Cyclists hit the roads to battle hunger

July 28, 2012|By ROXANN MILLER |
  • Jerry Wingert tucks Jesse, his 11-week-old Westie, into his vest for the 75-mile ride to raise money for the American Legion Riders Food Pantry Ride to benefit South Central Community Action Programs' six county food pantries on Saturday.
By Roxann Miller

ST. THOMAS, Pa. — Many take it for granted that the refrigerator will be stocked with plenty of food for dinner and there will be milk ready to pour over the family’s morning cereal.

But for thousands of Franklin County, Pa., residents, the cupboards are bare.

For American Legion Rider member Joe Cocco of Chambersburg, Pa., that is unacceptable.

So, he gathered American Legion Riders from across the county and organized a 75-mile Food Pantry Ride to benefit South Central Community Action Programs’ six county food pantries, each of which was visited by the riders.

In the 1990s and after Sept. 11, 2001, Cocco was a world away fighting for America’s freedom, but on Saturday he led the charge on the war against hunger from St. Thomas United Methodist Church in St. Thomas.

In January 2011, SCCAP supplied food to 921 families, or 2,000 people. One year later, that number jumped to 1,160 families and 3,200 people, according to SCCAP figures.

With SCCAP’s fiscal year running from July 1 to the end of June, Cocco said supplies are critically low.

“The food banks get a lot of support over Thanksgiving and Christmas, but it seems like over the summer, interest drops off,” he said. “This is really a critical time because they are running on fumes when it comes to money. So, we’re hoping this is a boost.”

The ride was open to the public.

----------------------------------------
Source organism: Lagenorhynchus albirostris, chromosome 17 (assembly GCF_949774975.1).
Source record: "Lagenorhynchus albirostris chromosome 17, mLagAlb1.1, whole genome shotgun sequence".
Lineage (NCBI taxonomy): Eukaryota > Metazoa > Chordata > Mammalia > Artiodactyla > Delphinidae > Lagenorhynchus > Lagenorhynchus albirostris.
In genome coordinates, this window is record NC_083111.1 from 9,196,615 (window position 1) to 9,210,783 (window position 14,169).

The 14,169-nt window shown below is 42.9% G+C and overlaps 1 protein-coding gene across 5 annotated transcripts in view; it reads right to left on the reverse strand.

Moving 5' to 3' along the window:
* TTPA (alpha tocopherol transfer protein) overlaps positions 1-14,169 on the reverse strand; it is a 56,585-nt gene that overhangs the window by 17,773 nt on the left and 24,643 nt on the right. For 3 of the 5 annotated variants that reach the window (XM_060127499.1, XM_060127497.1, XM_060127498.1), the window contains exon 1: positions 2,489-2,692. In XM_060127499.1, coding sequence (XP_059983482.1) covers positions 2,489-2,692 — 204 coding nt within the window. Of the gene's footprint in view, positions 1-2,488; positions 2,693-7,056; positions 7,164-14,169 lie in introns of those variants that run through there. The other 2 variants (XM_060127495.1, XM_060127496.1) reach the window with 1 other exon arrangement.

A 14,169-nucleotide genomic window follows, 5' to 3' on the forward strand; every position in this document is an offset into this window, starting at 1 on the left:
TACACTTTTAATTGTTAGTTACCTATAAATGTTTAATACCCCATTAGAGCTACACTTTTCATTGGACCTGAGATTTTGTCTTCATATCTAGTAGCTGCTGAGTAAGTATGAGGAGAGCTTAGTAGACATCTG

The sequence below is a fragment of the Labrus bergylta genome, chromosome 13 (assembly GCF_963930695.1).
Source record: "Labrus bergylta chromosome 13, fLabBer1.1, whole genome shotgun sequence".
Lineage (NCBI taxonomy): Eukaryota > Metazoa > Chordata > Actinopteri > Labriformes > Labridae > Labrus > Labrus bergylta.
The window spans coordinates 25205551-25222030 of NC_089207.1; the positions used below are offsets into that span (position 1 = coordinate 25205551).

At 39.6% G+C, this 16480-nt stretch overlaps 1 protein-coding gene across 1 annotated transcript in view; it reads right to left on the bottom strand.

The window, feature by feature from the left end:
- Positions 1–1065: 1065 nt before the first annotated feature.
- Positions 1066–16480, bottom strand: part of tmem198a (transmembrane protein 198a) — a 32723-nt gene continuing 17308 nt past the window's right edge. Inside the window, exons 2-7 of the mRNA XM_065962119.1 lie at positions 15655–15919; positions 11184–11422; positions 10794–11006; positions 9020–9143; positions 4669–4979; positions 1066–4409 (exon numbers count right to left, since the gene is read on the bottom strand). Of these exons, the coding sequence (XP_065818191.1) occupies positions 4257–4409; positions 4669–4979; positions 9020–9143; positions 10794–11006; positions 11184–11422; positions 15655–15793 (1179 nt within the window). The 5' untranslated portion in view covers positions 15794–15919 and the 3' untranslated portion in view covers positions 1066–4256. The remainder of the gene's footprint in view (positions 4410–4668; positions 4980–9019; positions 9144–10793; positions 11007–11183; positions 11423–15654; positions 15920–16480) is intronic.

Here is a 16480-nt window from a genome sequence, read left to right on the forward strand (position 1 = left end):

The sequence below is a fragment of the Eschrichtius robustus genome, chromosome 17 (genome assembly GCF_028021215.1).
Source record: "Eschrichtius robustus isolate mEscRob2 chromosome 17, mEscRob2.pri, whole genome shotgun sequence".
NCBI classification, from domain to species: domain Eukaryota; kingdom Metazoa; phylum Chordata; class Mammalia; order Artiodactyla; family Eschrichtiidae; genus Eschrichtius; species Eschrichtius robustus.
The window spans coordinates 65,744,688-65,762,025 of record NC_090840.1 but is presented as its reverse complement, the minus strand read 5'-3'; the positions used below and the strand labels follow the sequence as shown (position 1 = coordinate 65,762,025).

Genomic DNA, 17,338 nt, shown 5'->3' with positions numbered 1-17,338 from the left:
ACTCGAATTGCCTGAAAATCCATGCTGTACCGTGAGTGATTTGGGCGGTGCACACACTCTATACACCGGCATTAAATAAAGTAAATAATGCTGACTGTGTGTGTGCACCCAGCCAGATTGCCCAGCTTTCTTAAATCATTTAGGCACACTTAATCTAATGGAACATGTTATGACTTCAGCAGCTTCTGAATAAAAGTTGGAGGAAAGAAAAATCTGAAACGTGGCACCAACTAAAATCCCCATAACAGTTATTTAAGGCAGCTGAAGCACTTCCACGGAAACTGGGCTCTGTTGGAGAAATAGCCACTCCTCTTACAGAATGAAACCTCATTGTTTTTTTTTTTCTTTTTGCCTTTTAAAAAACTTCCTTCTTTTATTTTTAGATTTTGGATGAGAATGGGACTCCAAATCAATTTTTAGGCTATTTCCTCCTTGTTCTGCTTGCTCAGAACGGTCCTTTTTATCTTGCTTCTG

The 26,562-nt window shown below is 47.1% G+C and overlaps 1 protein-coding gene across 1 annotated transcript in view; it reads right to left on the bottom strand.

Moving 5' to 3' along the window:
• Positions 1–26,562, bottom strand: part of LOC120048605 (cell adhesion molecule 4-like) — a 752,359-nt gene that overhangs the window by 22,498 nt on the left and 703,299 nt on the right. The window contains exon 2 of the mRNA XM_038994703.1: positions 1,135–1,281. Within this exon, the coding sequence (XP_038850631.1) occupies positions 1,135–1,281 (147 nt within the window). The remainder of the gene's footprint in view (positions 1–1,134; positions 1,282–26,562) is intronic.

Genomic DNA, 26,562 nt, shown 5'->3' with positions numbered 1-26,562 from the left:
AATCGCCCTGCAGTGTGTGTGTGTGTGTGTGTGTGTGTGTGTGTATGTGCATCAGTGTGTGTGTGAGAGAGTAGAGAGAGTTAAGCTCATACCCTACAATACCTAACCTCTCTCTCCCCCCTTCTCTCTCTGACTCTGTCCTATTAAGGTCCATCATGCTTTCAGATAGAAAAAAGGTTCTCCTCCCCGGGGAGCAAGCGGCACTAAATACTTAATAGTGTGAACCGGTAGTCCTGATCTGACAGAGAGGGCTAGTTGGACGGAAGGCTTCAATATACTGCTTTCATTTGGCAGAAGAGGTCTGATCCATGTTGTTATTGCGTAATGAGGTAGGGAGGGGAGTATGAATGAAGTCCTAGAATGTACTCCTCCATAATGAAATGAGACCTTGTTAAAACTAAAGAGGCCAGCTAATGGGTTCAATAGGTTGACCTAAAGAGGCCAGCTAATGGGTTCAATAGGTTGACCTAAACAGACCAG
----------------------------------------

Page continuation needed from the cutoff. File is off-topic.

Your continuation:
While Becky Chilcote, of Mercersburg, Pa., is not a veteran, she wanted to help her community.

She rode with her husband, Doug, and brother-in-law, Dave, both of Mercersburg, and their friend Neil Pellerin of Chambersburg.

“There are a lot of children and adults who go to bed hungry at night and get up with nothing to eat for breakfast, and that’s a shame for our society,” Becky Chilcote said.

Money raised for SCCAP food pantries came from the registration fee.

SCAAP Program Coordinator Heather Clark said about 13 percent of Franklin County is in poverty.

“It’s the hardest time of the year because all those kids who qualify for free or reduced lunches in school are not getting them (over the summer), so that’s an extra burden on the parents,” Clark said. “So right now is one of the toughest times.”

While many donate food and money over Thanksgiving and Christmas, Clark said summer is a crucial time to give donations.

“We were completely out (of food) — about a month ago,” said Sue Gipe, volunteer coordinator for the St. Thomas Food Pantry.

The need has increased over the past year because of the economy and lack of jobs, Gipe said.

“We have people who have gone to college and they can’t get anything (employment),” Gipe said.

Clark doesn’t want the community to stereotype those who have to turn to food pantries to survive.

“It’s people who are down on their luck. It’s not one type of people or age group. We have clients from 17 to 70,” Clark said.

Gipe wants the community to understand food stamps don’t pay for paper products like toilet paper or paper towels, and other paper products.

“We have had people come in with a baby in a plastic bag as a diaper because they had no diapers,” she said.

For more information or to make a donation, contact SCCAP at 717-263-5060.

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